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Erik Danielsen
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Re: Zoar Valley Update

Post by Erik Danielsen » Sun Oct 21, 2018 9:38 pm

Elijah, so far I like it a lot. I've started just using my backpacking bag all the time for tree stuff anyways as it's easier to strap the tripod to, so the extra weight hasn't been a problem. Compared to the 200B the only downside is shooting through small windows. The gate function has helped me out with this a few times but I need to practice with it more to get a sense of its limitations. But when it has a clear shot, the readings are solid and precise in a very satisfying way. My 200B does funny things at the edge of tree trunks, and increasingly on bare distant twigs- one of the reasons I was apprehensive about my numbers on the bitternut hickory and waited on your visit to finally report it. The 200LR just feels solid, is the best way to describe it. I assume its advantages compared to the 200x are smaller.

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Erik Danielsen
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Re: Zoar Valley Update

Post by Erik Danielsen » Mon Oct 29, 2018 9:11 am

I just wanted to add a couple pictures from the sycamore terrace visit.
Attachments
Black maple leaf showing the characteristic stipules.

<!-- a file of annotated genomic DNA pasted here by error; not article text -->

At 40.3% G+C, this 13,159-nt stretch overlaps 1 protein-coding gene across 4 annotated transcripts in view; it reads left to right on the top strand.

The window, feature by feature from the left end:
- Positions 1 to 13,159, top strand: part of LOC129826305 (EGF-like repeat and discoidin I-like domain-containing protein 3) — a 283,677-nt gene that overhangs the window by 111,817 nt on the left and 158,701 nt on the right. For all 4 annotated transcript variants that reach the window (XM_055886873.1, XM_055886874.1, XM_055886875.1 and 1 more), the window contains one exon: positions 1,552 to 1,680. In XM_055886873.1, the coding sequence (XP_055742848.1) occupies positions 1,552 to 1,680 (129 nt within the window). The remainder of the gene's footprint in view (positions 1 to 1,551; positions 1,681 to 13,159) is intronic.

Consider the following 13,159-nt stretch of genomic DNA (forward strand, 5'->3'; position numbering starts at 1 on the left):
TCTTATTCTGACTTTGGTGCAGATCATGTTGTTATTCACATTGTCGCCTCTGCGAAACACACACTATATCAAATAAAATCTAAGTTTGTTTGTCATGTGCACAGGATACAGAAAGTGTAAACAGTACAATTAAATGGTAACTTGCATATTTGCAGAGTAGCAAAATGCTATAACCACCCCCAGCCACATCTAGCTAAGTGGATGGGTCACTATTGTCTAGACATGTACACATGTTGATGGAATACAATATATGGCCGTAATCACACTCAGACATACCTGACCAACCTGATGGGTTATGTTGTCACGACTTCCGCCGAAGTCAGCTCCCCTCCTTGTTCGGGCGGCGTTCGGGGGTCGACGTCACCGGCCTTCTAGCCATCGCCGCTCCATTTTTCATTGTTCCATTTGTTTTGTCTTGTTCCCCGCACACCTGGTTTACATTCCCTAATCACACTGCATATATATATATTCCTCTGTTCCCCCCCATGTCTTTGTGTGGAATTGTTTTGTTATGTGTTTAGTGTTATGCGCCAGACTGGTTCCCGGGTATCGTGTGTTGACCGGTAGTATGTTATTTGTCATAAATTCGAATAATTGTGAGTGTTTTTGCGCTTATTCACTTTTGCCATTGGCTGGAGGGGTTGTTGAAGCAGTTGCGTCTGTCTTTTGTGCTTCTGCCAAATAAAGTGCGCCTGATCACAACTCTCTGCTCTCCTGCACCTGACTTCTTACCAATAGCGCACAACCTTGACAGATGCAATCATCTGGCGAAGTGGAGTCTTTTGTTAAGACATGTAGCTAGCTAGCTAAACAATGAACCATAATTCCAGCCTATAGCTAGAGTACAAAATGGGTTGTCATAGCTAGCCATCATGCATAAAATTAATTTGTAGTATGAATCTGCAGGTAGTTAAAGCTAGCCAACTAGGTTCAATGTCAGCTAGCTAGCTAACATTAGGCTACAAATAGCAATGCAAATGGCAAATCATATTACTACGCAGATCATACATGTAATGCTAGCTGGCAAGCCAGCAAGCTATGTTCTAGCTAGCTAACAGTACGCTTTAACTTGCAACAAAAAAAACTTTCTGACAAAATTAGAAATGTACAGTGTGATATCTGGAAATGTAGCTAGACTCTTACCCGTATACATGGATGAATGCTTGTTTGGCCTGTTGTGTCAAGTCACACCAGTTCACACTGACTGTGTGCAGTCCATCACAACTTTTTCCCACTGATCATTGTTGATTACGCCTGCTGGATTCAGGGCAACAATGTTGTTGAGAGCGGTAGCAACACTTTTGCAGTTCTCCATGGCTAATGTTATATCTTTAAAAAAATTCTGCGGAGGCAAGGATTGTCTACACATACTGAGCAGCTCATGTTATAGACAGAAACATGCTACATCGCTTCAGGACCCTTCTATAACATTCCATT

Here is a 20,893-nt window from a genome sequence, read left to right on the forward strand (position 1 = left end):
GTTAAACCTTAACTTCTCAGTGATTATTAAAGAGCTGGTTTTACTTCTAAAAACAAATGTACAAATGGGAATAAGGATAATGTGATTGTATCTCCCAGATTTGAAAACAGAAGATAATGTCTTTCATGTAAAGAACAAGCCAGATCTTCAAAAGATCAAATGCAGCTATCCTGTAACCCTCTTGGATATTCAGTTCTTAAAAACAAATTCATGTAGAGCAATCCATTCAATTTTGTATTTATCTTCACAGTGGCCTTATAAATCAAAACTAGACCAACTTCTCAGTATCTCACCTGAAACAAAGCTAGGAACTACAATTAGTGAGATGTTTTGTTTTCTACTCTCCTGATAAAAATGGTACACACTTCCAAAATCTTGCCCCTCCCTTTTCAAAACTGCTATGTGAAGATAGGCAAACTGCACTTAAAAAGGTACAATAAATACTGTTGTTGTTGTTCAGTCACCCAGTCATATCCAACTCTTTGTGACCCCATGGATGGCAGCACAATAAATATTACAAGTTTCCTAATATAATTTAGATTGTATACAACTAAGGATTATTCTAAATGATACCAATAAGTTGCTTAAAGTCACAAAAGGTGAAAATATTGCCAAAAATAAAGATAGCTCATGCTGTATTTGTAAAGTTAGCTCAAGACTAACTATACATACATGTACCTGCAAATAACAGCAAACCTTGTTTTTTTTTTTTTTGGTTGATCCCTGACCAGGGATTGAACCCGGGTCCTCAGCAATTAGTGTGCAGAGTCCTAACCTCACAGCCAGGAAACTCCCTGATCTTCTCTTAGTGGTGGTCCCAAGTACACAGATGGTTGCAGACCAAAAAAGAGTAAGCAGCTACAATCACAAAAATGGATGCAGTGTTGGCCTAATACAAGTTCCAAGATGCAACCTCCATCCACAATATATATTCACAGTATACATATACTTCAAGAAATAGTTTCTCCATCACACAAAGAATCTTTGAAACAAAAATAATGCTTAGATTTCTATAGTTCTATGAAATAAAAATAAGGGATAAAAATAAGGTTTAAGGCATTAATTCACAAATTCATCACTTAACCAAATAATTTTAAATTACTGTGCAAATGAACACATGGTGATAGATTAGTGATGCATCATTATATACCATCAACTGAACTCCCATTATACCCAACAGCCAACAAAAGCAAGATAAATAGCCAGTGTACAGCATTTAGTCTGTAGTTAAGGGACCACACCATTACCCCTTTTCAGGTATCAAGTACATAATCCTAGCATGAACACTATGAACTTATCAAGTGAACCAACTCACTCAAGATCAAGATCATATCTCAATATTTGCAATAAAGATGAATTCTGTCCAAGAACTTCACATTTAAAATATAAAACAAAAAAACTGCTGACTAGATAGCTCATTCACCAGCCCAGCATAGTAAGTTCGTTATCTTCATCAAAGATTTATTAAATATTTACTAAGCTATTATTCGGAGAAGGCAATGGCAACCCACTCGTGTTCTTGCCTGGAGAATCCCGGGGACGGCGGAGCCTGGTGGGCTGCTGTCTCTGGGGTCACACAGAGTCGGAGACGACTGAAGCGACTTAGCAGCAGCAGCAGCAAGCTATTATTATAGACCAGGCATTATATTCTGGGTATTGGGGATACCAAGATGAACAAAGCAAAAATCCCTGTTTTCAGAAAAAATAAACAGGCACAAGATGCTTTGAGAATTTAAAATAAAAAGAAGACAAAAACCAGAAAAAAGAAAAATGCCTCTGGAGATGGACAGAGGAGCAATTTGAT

Black maple leaf showing the characteristic stipules.
The tallest sycamore, seen from a spot near the best vantage point for measurement. Seemingly intermediate in age- one of the 150' sycamores in the south branch, with much more symmetric and young branch structure and right across from the 160' tuliptrees, may have even greater potential than this one.
The tallest sycamore, seen from a spot near the best vantage point for measurement. Seemingly intermediate in age- one of the 150' sycamores in the south branch, with much more symmetric and young branch structure and right across from the 160' tuliptrees, may have even greater potential than this one.
The sycamore I'd like to model- 75.5' to the first branch, nice crown architecture suggesting it's one of the older representatives of its species present.
The sycamore I'd like to model- 75.5' to the first branch, nice crown architecture suggesting it's one of the older representatives of its species present.

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JHarkness
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Re: Zoar Valley Update

Post by JHarkness » Mon Oct 29, 2018 7:04 pm

Beautiful trees, Erik! The second sycamore is just beautiful, I'm interested to find out how much volume it has. It's interesting to see so much coarse woody debris in the second photo, is this area old growth or is it just mature second growth that has seen heavy blowdown? Also, are there any invasive species on that terrace? I'm noticing how green some of the shrubs there look.

Joshua
"Be not simply good; be good for something." Henry David Thoreau